Carla Crowder – ‘a great role model and competitor’

by Donna Lampkin Stephens

Carla Crowder is more interested in talking about her Cabot High basketball team than herself, but both have quite a story to tell.

The Lady Panthers return four starters from last year’s team that reached the quarterfinals of the Class 7A State Tournament. Leading the way is Melissa Wolff, a 6-foot-1 senior who will sign with Arkansas.

“We are real excited,” said Crowder, one of the state’s best-known girls basketball coaches, who is starting her ninth season with the Lady Panthers. “We’ve tried to concentrate on shooting and getting stronger and quicker. I hope we’re able to compete.

“Melissa can play the 1, 2, 3, 4 – whatever we need her for. She’s very lanky and competitive and a great kid. She’s improved 180 degrees. She’s grown and turned into a nice player.”

Wolff will follow Lauren Walker, now a senior at South Alabama, and Kim Sitzmann, who played at the University of Arkansas at Little Rock before taking her game overseas, as Cabot’s recent Division I players.

Crowder herself has had a front-row seat to watch the evolution of girls’ sports in Arkansas, and she takes seriously her role as an educator.

She played at Bradford (White County) before the switch from the old three-on-three half-court game to full-court five-on-five in the late 1970s.

“Everything we had, we had to fend for,” she remembered. “Our coaches had to work hard to get anything for us. Now the equity is so much better; the play is so much better; their skills have improved.

“But my favorite thing about coaching is seeing the kids five and 10 years later, to see what they’ve become. The kids I’ve had have been highly intelligent and made good choices, and I hope we’ve had something to do with that.”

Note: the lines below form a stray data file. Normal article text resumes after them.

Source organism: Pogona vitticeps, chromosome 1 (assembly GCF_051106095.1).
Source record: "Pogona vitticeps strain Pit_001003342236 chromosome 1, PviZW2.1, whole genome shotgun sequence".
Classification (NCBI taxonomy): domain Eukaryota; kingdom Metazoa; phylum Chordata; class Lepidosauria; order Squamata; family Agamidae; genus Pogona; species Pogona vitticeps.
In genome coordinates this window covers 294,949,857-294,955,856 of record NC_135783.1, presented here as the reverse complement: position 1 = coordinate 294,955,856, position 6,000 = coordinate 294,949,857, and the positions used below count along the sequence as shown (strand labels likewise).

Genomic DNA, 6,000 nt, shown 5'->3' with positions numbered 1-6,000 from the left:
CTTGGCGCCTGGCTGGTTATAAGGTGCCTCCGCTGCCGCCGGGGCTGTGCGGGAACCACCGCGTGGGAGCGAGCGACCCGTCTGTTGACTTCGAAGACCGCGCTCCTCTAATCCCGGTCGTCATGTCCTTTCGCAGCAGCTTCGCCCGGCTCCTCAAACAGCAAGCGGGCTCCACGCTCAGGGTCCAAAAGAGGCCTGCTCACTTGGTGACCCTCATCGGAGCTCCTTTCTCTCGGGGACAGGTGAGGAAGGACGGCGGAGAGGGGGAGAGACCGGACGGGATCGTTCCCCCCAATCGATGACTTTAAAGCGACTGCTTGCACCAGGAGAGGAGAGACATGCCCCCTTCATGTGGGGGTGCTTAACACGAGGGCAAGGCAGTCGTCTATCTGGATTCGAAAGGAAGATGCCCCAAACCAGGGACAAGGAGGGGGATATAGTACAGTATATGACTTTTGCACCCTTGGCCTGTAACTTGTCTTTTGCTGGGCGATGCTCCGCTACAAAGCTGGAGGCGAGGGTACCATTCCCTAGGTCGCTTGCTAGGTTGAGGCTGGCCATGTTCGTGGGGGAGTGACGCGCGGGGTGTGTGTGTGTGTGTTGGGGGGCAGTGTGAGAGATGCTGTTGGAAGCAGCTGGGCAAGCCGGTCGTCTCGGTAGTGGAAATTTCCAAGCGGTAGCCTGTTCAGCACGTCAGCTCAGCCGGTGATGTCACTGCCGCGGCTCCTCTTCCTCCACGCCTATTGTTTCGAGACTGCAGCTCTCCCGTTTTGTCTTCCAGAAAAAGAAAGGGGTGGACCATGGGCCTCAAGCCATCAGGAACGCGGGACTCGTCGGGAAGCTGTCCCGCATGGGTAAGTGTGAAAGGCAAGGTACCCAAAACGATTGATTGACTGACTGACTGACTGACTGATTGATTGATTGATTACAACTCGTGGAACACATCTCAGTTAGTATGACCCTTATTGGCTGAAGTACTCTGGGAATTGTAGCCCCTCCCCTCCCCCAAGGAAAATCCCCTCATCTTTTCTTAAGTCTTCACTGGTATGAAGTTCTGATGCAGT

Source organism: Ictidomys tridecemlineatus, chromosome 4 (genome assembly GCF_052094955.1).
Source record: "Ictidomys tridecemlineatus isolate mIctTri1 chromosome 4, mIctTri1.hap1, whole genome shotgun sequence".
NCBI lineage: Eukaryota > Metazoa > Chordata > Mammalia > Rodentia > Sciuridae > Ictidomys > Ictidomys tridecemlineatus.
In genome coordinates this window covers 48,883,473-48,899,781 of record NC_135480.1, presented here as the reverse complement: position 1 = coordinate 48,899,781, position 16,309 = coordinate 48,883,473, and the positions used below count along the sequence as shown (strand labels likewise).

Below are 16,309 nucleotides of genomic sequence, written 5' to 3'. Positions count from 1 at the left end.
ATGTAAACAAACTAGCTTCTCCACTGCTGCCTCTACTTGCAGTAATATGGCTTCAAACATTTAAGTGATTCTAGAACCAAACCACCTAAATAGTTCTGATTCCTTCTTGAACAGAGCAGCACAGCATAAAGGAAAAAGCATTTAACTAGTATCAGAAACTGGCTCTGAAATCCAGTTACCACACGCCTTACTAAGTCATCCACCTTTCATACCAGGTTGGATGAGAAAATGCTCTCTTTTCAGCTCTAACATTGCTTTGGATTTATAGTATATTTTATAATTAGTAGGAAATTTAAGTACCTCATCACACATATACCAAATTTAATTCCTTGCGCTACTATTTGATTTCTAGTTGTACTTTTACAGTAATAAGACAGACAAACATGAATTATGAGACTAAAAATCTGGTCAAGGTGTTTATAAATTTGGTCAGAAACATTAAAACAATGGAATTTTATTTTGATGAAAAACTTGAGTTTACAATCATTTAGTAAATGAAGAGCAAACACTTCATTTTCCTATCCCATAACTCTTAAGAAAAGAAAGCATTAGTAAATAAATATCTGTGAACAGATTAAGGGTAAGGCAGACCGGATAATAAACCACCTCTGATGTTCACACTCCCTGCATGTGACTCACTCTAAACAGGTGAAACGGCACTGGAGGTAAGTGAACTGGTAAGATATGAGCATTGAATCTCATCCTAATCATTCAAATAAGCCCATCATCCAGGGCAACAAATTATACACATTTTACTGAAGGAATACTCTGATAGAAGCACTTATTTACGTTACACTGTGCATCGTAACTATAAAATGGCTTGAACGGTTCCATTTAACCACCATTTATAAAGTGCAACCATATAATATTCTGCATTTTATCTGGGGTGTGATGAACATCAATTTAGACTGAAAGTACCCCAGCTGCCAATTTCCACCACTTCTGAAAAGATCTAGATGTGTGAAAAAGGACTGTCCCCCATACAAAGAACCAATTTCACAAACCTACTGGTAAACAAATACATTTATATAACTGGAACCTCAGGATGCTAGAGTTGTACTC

From an all-state career at Bradford, where she played on the defensive end of the court, she played four years at Arkansas Tech, where she got her first taste of the five-on-five game. She was the only player at Tech who had played defense in high school. At 5-foot-11, she was a fierce defender.

“In college, I played because I could guard anyone,” she said. “I was a worker.”

At Tech, Crowder played under Jim Yeager, whom she credits for influencing her decision to go into coaching. She had played softball, volleyball and run track in addition to basketball in high school. At Tech, she also played volleyball.

After graduating with a degree in physical education, she took her first job at Atkins, spending six years there and taking the Lady Red Devils to regional and state tournament appearances. While at Atkins, she met and married her husband, Mark.

They made the move to Saline County in 1987; she spent 16 years coaching the Bryant Lady Hornets, winning state championships in 1988, ’89 and ’91 and finishing runner-up three more times. She made the move to Cabot nine years ago when she needed to be closer to ill family members in Bradford.

Under Crowder’s leadership, the Lady Panthers finished as state runner-up that first year.

“I’ve enjoyed it,” she said. “I loved it at Bryant, and I really like it here. I enjoy what I do. I’ve got really good younger coaches doing a good job, and there are a lot of people here who care about girls sports. We’re hoping to have a great year this year.”